<24> Kate discovers the freedom of an Indian woman early in the siege when she tries to escape the occupied cantonment dressed as an ayah. She recognizes the safety that veils provide women and contrasts these ideals with her experience in England, realizing that she would be in greater danger in England than in a cantonment under attack in the colony.  As she creeps into the dark night, “she caught it [a horse blanket] up and paused deliberately in the darkest corner of the square, to slip off shoes and stockings, petticoats and bodice; so, in the scantiest of costumes, winding the long blanket round her, as a skirt and veil in ayah’s fashion” (Steel 168).  Though frightened by the possibility of attack, Kate realizes that her position as an Indian woman affords her respect that she would not be granted in England; she

remember[s] to her comfort that it was not England where a lonely woman might be challenged all the more for her loneliness.  In this heathen land, that down-dropped veil hedged even a poor grass-cutter’s wife about with respect. What is more, even if she were challenged, her proper course would be to be silent and hurry on. (Steel 168)

Kate’s recognition of India as a “heathen land” demonstrates that she is not fully acculturated to Indian customs: India is still unknown and she maintains the dominant ideology that Indians are distinctly un-Western.  At the same time, though, Kate recognizes the safety that her femininity affords her. Instead of finding English ideals of masculinity to represent a protective barrier, as hegemonic attitudes encourage, Kate recognizes the danger that English men pose to single women. The safety that Kate finds dressed as an Indian woman shows her that the home culture is more dangerous to women than is Indian culture. To adopt traditional Indian customs, to participate in situational transculturation, is the best way to survive. 

<25> Kate comes to a similar realization about the privacy afforded to Indian women when she serves penance at the ashram. This final and most complete instance of situational transculturation demonstrates first, her fear and desire to survive, and second, her active participation in the contact zone when she “grapples” with Hindu beliefs before adopting them.  While she sits outside her hut in the ashram, Kate’s “heart beat at each step on the walk behind her, but she soon realized that she was hidden by her vow, happed about from the possibility of intrusion by her penance” (Steel 403). Kate is at first afraid of her presence in the colonial public sphere.  Her English instincts tell her that the colony is dangerous for women and they should remain in the home culture.  These same instincts cause reactions like huddling in carriage corners, fear of foreignness, and the reluctance to learn about India.  Yet, when Kate remembers that as an Indian woman she will not be treated the same way as an English woman would, she recognizes the difference between colonial and English conceptions of femininity.  Though nineteenth-century critics found many Indian practices such as child marriage, suttee, the seclusion of women in zenanas, and low female education rates to be immoral, the general safety afforded to Indian women made India seem less dangerous to Kate than Britain.(7)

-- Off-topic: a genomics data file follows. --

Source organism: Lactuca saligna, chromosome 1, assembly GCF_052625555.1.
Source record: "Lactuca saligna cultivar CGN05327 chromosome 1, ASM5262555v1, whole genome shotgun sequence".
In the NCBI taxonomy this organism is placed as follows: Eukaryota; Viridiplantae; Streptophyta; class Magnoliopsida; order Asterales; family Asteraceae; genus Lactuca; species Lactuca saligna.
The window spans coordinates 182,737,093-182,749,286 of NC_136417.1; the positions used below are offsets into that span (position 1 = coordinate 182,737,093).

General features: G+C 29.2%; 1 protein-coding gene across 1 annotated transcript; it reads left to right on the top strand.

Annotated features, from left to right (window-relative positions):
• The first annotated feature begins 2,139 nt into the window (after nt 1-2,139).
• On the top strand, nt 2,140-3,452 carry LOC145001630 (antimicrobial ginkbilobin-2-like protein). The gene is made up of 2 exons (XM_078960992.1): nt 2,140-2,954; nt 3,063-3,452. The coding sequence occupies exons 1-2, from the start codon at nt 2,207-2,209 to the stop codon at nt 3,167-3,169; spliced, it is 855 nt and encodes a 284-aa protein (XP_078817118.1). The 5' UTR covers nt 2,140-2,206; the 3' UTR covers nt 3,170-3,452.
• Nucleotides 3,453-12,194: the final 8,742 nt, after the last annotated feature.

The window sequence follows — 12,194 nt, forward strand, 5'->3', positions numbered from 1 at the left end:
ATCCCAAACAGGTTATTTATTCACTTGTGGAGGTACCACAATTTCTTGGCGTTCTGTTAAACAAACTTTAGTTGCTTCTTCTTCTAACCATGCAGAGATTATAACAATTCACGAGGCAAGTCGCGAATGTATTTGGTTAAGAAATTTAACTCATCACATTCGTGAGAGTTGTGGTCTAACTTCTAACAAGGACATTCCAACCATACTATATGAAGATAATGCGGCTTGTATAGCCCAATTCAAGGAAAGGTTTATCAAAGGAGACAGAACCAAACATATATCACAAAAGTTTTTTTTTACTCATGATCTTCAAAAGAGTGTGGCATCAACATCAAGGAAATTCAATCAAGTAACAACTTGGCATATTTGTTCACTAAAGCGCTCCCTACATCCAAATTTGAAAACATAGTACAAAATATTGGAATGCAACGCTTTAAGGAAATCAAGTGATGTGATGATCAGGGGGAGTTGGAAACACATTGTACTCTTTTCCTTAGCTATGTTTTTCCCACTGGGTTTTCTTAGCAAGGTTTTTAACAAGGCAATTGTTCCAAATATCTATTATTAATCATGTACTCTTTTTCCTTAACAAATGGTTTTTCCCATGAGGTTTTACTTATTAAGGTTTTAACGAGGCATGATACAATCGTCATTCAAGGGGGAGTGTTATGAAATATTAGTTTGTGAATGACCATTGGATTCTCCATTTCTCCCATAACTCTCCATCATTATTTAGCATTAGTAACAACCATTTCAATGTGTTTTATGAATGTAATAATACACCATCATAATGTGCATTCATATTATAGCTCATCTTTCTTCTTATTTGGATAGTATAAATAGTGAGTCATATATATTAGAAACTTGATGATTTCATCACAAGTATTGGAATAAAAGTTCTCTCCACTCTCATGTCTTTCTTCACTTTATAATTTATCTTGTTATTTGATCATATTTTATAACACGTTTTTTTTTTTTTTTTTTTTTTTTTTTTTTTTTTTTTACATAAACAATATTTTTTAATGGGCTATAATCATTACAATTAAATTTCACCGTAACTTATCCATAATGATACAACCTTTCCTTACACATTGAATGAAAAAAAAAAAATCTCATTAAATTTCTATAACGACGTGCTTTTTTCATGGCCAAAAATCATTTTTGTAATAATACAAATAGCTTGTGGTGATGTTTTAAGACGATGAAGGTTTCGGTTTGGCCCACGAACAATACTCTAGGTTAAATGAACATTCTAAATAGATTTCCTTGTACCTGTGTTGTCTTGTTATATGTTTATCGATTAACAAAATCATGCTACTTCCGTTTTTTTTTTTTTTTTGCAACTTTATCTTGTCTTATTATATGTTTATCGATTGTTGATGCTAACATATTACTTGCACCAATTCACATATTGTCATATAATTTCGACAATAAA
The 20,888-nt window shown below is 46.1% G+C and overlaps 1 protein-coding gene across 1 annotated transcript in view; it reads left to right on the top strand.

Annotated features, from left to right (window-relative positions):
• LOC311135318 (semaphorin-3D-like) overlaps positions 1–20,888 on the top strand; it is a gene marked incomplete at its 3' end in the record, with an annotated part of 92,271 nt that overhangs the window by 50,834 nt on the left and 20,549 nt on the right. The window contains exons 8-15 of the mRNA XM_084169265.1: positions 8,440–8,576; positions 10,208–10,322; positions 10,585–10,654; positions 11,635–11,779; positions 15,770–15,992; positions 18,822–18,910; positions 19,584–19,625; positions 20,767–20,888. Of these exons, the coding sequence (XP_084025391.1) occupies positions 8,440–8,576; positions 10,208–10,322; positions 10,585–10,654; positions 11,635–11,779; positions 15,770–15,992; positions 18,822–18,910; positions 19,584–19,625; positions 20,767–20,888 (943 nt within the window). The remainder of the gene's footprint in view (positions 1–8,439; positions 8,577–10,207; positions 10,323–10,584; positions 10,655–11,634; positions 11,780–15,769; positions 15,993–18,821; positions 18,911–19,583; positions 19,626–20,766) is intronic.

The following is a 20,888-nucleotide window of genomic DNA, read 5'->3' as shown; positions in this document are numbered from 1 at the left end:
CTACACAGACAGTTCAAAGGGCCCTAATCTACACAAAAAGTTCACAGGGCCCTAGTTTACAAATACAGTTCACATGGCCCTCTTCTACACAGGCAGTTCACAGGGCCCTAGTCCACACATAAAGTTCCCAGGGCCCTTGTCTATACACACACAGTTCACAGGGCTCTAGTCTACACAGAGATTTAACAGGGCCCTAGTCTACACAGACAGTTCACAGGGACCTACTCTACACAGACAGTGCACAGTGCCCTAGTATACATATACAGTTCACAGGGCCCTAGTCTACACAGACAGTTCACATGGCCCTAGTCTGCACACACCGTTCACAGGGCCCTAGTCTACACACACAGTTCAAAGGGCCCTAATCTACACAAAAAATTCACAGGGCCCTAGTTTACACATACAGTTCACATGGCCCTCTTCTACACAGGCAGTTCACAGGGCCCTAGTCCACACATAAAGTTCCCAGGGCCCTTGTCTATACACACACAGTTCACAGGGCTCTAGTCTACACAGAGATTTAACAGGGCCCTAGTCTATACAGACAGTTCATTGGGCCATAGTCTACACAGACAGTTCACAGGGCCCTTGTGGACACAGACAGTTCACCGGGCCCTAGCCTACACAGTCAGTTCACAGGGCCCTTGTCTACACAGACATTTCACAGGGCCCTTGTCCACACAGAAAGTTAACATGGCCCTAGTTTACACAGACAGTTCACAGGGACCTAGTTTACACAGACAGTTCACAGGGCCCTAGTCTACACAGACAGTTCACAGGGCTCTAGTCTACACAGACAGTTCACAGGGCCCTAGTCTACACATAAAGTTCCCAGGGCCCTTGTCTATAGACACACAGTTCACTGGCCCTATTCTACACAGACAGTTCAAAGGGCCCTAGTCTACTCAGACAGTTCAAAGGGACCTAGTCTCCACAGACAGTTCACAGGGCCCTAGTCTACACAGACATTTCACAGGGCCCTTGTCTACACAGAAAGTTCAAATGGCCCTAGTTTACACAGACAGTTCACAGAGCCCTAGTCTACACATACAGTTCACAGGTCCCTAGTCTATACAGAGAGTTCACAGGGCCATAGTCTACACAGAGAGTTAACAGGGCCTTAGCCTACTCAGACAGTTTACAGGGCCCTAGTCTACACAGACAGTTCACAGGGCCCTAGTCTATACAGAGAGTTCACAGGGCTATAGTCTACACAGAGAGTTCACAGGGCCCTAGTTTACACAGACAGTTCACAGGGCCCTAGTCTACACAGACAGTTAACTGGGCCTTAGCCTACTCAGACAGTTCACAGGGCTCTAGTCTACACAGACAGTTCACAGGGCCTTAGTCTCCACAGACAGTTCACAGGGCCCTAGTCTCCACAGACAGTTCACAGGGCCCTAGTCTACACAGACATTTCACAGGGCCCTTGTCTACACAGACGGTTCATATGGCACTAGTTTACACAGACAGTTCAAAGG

<26> Kate takes full advantage of the opportunity to learn about the Indians around her, and she reflects upon her situational transculturation as she meditates at the ashram. Even though Tara houses Kate at the ashram to keep her safe, Kate learns more from her penance than any of her other experiences. For example, at the beginning of Kate’s penance, Tara suggests that Douglas may have forgotten about her and may not return to rescue her; thus, she will have to escape with the help of her Indian friends and her own ingenuity.  Kate’s reaction to Tara’s explanation is surprising, however.  Rather than being excited about returning to her family or upset that Douglas may not come back, Kate finds that “this uncertainty about all things … had ceased to disturb her peace” (Steel 404). Much like the “peace” and “promise” of a new world that Kate felt on the rooftop, she recognizes that returning to the cantonment may not be the best thing for her.  She is at “peace” with her new world, with the role she plays, and she finds that she is no longer confined by the carriage, house, or cultural walls that encouraged her fear and ignorance.  

<27> Furthermore, Kate’s initial adaptations to Indian life were undertaken to guarantee her survival so that she could return to the home culture where she would continue to perpetuate and embody English nationalism. Her meditations, however, make her realize that